College of Arts and Sciences
Doctor of Philosophy in History (PhD)
Leveller, natural law, constitution, natural right, English Civil War, Lilburne
History | Law
Gilson, Nathan B., "The Consent of the Governed: Constitutionalism of the Levellers and its Influence on Anglo-American Political Discourse" (2022). Doctoral Dissertations and Projects. 3601.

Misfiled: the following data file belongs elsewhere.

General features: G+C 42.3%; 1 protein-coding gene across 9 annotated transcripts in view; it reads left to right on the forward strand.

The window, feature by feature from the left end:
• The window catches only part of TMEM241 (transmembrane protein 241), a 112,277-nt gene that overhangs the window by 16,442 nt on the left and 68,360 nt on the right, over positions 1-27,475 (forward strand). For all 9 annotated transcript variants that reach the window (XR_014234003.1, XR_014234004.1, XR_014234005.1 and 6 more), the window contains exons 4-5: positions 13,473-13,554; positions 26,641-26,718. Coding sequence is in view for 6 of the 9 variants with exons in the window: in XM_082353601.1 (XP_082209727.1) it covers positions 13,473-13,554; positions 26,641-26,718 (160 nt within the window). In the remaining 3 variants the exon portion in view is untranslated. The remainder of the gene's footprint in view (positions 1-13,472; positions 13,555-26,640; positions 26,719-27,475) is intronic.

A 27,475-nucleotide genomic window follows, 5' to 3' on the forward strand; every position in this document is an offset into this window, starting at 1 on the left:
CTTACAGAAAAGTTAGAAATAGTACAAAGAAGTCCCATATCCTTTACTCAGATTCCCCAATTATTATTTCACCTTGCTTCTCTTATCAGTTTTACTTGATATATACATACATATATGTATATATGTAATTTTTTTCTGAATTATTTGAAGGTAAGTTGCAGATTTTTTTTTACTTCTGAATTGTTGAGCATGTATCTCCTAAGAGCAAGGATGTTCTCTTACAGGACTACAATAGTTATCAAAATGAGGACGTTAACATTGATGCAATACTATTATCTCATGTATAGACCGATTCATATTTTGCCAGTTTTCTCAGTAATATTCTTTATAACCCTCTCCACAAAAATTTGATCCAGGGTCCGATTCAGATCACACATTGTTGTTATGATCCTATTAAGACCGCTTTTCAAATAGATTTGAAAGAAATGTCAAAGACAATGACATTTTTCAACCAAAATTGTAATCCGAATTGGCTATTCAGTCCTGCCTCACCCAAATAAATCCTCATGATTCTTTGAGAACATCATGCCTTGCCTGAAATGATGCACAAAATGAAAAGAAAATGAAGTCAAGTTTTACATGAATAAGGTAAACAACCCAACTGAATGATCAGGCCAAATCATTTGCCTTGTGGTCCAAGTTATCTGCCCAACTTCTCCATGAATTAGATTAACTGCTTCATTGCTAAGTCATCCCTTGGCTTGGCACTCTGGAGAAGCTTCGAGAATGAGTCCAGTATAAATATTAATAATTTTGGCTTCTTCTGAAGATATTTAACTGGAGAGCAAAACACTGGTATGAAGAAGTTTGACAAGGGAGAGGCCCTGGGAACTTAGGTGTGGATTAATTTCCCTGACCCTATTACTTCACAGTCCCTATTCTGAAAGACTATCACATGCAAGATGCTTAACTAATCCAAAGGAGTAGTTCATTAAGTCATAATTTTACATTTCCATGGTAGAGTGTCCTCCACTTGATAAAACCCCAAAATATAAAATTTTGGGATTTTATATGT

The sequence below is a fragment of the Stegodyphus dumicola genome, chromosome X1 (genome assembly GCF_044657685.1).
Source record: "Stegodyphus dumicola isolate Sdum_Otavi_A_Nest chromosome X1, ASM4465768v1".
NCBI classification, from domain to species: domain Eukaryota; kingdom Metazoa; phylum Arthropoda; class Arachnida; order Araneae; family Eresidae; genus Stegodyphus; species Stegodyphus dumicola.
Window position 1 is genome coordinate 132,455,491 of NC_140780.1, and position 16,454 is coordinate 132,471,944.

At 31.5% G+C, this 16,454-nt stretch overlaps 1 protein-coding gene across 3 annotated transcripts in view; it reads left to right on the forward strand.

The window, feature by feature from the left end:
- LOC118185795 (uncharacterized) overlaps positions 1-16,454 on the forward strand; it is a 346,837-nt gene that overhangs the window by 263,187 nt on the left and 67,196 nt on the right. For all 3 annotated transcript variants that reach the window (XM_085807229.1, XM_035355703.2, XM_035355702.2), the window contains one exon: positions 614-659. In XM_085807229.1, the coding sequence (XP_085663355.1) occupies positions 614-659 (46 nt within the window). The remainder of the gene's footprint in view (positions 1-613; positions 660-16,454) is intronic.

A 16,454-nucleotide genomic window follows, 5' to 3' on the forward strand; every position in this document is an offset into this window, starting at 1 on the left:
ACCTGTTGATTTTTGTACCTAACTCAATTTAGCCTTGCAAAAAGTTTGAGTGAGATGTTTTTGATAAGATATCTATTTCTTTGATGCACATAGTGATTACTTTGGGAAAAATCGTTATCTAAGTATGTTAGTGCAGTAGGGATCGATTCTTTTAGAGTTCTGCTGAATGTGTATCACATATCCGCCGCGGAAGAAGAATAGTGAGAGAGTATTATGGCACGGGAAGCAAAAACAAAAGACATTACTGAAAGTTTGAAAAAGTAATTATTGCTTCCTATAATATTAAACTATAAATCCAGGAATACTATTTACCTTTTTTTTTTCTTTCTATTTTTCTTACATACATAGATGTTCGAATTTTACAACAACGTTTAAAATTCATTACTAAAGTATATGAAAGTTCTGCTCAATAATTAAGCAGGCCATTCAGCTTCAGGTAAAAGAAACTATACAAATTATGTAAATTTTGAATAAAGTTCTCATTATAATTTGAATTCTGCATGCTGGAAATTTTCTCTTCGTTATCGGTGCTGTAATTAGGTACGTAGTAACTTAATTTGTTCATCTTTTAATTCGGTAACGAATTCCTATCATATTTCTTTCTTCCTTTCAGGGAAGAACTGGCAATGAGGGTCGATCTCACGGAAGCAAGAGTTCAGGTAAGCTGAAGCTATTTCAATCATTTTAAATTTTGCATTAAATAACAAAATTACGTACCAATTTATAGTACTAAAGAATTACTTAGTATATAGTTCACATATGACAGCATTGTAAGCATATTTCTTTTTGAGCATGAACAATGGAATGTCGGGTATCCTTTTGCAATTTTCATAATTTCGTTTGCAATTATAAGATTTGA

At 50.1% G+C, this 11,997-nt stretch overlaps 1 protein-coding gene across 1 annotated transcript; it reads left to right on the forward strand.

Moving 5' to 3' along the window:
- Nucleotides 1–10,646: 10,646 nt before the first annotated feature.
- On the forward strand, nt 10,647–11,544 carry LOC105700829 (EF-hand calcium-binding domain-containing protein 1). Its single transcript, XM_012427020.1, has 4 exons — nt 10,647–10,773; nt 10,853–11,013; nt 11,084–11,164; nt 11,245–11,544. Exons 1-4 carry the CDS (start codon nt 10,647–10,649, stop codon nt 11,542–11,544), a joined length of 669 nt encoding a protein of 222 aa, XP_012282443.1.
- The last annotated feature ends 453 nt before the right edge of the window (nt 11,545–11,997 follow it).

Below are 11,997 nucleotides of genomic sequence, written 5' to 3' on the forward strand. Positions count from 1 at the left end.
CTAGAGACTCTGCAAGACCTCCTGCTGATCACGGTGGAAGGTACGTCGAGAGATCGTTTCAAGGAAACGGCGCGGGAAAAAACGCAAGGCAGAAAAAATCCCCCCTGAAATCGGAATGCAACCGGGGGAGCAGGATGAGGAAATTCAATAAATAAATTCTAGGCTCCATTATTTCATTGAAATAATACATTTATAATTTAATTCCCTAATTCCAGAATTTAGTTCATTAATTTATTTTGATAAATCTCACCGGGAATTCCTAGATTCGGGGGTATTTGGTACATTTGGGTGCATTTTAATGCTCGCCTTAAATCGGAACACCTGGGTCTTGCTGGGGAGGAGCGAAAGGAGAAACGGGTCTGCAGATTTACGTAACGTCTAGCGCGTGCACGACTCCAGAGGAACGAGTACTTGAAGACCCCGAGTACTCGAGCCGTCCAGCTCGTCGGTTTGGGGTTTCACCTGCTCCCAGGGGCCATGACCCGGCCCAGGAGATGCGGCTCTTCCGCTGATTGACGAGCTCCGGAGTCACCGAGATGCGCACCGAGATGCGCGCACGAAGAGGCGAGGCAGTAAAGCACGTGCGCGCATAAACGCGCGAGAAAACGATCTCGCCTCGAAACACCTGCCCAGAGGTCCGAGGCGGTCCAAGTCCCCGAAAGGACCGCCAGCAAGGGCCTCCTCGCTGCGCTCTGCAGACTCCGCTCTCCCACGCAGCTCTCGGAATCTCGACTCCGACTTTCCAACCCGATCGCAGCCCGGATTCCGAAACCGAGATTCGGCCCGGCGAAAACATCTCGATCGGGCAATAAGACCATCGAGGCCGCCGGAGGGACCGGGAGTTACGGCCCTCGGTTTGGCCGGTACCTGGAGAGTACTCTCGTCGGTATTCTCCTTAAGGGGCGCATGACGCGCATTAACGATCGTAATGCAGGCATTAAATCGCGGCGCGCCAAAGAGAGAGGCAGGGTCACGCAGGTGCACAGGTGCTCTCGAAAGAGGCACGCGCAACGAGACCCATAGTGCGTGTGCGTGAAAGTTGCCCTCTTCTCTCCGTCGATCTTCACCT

More fully understanding the Levellers suggests a new framework for understanding Anglo-American constitutionalism and jurisprudence. There was a logical progression in their constitutional thought, by which the exigent developments of the 1640s conflict continually pushed the Levellers to articulate new constitutional propositions. It eventually led them to a fully developed contractual theory for the origins of society based on the continuing consent of the People, including the rights to revolution and resistance, within a natural rights framework. The Levellers argued for limitations on the sovereignty of the government by the People, as opposed to the position of the Monarchists, Independents, and Presbyterians which all agreed that some constitution of the “King in Parliament” ought to be the final sovereign within society. The Whig and Tory traditions of the eighteenth century adopted and have preserved the Independent constitutional interpretation of Leviathan’s sovereignty. Evaluating the English Civil War, Glorious Revolution, American War for Independence, and American Civil War as struggles for popular sovereignty suggests a new framework for understanding the continuity of Anglo-American constitutionalism. When viewed from the Leveller framework, the War for Independence is interpreted as a war of secession, and the Civil War as a revolution to establish an Independent constitutional framework. Within Anglo-American political history, the American War for Independence alone was the conflict which asserted the sovereignty of the People, and in some sense, the only true Leveller revolution.